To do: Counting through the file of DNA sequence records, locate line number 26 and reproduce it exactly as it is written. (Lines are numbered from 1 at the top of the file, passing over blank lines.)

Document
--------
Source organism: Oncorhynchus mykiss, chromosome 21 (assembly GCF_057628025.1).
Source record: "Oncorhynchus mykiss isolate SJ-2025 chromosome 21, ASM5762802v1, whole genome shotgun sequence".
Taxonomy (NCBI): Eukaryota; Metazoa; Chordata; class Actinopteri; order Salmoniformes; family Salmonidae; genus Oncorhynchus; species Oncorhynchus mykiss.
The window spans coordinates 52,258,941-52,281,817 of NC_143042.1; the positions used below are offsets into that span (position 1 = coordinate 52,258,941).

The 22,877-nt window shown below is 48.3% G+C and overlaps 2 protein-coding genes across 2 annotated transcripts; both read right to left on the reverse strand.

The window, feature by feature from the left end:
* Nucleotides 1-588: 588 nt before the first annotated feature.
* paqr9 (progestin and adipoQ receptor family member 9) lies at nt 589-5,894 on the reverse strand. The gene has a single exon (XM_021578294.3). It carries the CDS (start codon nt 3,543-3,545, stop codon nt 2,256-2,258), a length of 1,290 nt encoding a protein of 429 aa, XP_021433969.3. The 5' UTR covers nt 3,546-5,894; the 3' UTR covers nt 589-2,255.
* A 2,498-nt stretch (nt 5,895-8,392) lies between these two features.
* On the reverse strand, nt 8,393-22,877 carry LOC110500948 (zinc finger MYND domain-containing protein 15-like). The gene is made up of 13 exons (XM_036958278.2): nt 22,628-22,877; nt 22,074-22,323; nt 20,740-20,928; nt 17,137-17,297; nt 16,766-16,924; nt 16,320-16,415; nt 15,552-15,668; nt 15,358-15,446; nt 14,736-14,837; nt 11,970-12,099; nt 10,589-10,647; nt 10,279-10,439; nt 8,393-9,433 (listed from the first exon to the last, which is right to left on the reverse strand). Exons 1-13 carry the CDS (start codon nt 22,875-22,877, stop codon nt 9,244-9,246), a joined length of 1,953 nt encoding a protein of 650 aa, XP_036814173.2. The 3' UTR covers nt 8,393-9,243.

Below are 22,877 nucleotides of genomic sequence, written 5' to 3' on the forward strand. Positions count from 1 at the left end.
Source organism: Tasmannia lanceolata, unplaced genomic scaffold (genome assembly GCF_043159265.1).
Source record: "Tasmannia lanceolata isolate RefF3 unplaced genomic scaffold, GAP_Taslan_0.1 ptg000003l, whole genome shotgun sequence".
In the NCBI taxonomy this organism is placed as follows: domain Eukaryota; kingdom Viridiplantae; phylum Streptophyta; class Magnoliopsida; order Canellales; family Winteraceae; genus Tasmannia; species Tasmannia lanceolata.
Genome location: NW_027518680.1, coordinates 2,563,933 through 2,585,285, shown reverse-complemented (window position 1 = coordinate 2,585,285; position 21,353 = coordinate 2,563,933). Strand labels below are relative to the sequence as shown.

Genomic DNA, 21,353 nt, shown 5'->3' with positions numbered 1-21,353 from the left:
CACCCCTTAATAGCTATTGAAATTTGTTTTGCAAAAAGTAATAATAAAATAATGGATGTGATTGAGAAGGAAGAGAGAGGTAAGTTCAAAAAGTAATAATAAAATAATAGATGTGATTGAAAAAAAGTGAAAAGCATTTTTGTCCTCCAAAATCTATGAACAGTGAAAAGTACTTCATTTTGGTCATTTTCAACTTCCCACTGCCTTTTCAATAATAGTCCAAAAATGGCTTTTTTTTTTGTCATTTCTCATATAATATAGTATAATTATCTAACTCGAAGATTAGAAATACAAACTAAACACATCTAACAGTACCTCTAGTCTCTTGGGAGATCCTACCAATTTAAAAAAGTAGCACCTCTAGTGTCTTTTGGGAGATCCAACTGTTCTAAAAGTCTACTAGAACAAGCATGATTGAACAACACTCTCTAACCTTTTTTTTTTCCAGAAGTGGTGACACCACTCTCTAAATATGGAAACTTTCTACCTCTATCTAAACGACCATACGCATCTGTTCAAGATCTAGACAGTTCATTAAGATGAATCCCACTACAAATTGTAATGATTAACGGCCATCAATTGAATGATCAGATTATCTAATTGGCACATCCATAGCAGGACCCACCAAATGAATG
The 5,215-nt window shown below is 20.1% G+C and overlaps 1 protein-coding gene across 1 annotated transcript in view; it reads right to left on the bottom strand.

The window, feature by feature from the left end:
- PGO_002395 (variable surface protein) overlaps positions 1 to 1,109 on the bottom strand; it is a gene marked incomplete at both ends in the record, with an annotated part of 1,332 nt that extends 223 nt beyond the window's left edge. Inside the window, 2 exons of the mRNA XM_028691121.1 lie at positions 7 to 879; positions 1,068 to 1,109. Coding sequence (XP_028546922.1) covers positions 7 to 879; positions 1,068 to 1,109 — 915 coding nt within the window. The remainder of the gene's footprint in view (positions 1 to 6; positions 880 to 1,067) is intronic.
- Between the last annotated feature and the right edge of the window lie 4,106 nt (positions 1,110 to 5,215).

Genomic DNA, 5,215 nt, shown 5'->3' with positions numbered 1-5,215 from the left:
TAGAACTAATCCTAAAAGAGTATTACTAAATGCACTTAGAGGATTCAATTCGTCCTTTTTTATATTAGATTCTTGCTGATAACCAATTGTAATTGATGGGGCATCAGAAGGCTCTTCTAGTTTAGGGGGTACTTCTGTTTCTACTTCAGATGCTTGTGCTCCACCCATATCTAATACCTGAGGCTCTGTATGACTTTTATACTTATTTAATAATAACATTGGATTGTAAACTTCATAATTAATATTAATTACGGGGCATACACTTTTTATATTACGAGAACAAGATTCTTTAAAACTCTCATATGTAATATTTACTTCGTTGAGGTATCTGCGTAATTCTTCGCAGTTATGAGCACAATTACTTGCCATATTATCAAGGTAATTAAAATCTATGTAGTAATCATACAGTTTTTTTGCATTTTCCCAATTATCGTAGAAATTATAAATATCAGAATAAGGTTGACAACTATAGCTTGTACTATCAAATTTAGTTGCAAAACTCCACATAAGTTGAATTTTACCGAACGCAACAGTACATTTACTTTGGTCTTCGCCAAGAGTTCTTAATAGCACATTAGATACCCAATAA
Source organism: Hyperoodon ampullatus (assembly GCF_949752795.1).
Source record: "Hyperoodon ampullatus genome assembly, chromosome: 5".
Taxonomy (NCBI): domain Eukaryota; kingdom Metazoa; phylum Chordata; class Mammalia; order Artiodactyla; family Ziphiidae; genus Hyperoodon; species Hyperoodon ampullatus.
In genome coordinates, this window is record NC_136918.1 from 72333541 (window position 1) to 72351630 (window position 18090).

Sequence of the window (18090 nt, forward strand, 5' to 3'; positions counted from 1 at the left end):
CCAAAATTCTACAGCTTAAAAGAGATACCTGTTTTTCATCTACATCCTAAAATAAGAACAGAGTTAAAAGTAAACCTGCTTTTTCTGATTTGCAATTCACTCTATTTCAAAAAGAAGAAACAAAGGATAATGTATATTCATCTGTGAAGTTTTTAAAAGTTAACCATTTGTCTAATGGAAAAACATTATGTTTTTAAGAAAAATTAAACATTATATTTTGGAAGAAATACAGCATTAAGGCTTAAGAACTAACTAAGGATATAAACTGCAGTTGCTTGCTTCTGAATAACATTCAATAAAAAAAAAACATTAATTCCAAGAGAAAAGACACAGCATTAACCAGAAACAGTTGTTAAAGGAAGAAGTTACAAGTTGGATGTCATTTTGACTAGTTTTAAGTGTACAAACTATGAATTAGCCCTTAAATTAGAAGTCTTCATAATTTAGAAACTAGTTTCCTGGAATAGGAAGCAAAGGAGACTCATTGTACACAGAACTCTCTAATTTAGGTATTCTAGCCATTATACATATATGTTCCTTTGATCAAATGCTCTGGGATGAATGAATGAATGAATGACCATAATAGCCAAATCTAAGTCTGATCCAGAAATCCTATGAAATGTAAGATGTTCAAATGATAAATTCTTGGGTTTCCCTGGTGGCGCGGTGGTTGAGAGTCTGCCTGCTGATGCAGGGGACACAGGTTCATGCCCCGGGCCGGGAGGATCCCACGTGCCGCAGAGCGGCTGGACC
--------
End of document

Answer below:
Taxonomy (NCBI): domain Eukaryota; kingdom Metazoa; phylum Chordata; class Mammalia; order Artiodactyla; family Ziphiidae; genus Hyperoodon; species Hyperoodon ampullatus.